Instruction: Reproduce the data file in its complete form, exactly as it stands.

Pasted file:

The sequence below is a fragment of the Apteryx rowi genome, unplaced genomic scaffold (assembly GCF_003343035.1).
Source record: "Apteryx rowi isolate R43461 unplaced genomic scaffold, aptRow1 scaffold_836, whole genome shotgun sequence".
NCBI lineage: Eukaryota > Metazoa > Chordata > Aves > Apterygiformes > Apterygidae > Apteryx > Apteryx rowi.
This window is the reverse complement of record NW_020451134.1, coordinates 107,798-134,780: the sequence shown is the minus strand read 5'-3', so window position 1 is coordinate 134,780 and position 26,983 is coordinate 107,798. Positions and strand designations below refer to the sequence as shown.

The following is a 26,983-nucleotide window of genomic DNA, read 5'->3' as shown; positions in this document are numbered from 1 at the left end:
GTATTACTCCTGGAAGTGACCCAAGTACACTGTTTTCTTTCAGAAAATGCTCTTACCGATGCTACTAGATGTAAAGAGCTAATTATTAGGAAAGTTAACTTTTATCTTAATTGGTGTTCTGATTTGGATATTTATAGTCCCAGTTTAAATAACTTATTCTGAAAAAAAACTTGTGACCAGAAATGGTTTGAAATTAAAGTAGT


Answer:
The sequence below is a fragment of the Apteryx rowi genome, unplaced genomic scaffold (assembly GCF_003343035.1).
Source record: "Apteryx rowi isolate R43461 unplaced genomic scaffold, aptRow1 scaffold_836, whole genome shotgun sequence".
NCBI lineage: Eukaryota > Metazoa > Chordata > Aves > Apterygiformes > Apterygidae > Apteryx > Apteryx rowi.
This window is the reverse complement of record NW_020451134.1, coordinates 107,798-134,780: the sequence shown is the minus strand read 5'-3', so window position 1 is coordinate 134,780 and position 26,983 is coordinate 107,798. Positions and strand designations below refer to the sequence as shown.

The following is a 26,983-nucleotide window of genomic DNA, read 5'->3' as shown; positions in this document are numbered from 1 at the left end:
GTATTACTCCTGGAAGTGACCCAAGTACACTGTTTTCTTTCAGAAAATGCTCTTACCGATGCTACTAGATGTAAAGAGCTAATTATTAGGAAAGTTAACTTTTATCTTAATTGGTGTTCTGATTTGGATATTTATAGTCCCAGTTTAAATAACTTATTCTGAAAAAAAACTTGTGACCAGAAATGGTTTGAAATTAAAGTAGT